Home Critical engine GAANN Fellowships Help Fund Research in Areas of National Need |

GAANN Fellowships Help Fund Research in Areas of National Need |

Clockwise from top left: Ruwen Qin, Dilip Gersappe, David Rubenstein, CRRamakrishnan, Susan Brennan and Leon Shterengas.

Each year, the US Department of Education’s Graduate Assistance in Areas of National Need (GAANN) program offers scholarships to graduate students working in areas identified as critical to the advancement of society. GAANN scholarships are awarded to specific academic departments or other programs to support graduate scholarships.

During the last grant cycle, four departments at Stony Brook University won GAANN awards for pursuing graduate student research, bringing the total number of active GAANN awards at Stony Brook to six.

The new GAANN scholarship programs are in Psychology, Civil Engineering, Computer Science, and Biomedical Engineering. Principal investigators are Susan Brennan, professor of cognitive science, Department of Psychology; Ruwen Qin, Associate Professor and Director of Graduate Studies, Department of Civil Engineering; CR Ramakrishnan, Professor and Graduate Program Director, Computer Science department; and David Rubenstein, Associate Professor, Department of Biomedical Engineering.

In addition to these new fellowship programs, Stony Brook is home to two ongoing GAANN awards, one in Materials Science and Chemical Engineering led by Dilip Gersappe, Professor and Head of Department, Department of Materials Science and Chemical Engineeringand another in electrical and computer engineering, led by Leon Shterengas, Professor and Graduate Program Director, Department of Electrical and Computer Engineering.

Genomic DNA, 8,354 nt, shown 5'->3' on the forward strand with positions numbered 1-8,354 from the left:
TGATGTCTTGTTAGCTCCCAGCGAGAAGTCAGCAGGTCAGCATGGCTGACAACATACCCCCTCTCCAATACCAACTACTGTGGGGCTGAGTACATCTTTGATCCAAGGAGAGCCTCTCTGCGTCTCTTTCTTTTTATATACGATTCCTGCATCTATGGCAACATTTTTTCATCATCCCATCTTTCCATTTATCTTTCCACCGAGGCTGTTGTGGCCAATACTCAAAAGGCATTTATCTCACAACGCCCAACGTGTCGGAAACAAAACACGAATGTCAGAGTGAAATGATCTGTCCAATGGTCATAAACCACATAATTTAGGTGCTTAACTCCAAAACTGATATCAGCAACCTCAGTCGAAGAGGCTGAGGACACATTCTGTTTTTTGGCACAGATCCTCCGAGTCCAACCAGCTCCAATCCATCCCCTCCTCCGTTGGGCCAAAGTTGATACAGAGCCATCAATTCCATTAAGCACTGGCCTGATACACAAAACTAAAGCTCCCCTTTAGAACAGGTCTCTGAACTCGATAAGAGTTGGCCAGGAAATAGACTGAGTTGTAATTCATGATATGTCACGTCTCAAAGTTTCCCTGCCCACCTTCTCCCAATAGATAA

Each GAANN award covers five scholarships per year. Fellows receive scholarships, general scholarships, and stipends. With six active programs on campus – the most active awards Stony Brook has ever had at one time – the university can offer GAANN scholarships to 30 graduate students per year, totaling $3.6 million over the three-year period. years.

“Having six GAANN awards on campus translates to 13% of graduate programs at Stony Brook and 63% of departments at College of Engineering and Applied Sciences to be able to offer a GAANN scholarship,” said Nina Maung-Gaona, Associate Vice President for Research. “Graduate students are the lifeblood of research and having adequate resources to support them is critical to our ability to recruit exceptional graduate students in this increasingly competitive national landscape. »

Although the disciplines identified as areas of national need may change with each grant cycle, Stony Brook’s broad range of disciplines positions it well for consideration. As a result, Stony Brook faculty have had great success in being selected for funding.

To prepare for the national competition, the Office of Proposal Development (OPD) has partnered with the Graduate School to streamline the proposal submission process. They offered services to provide faculty with comprehensive background information on GAANN and provided substantial administrative and strategic support to develop and submit applications.

This campus-wide effort was led by the OPD and Graduate School, including Graduate and Postgraduate Professional Development, the Center for Inclusive Education, Offices of Sponsored Programs and Grants Management. and the financial aid office. Together, these offices held several group and individual briefings on the purpose of GAANN and the details of the application process. Past GAANN winners from the College of Engineering and Applied Science attended the sessions to offer strategic insight and advice to this year’s applicants.

“Higher education at Stony Brook has always been a team effort, and this was a great example of how strong coordination among stakeholders makes it easier for all of us to support our faculty and graduate students. “said Kathleen Flint Ehm, associate dean of graduate and graduate studies. postdoctoral initiatives at the doctoral school and director of the Office of Postdoctoral Affairs. “It was a huge win for higher education and the whole university.”

—Robert Emproto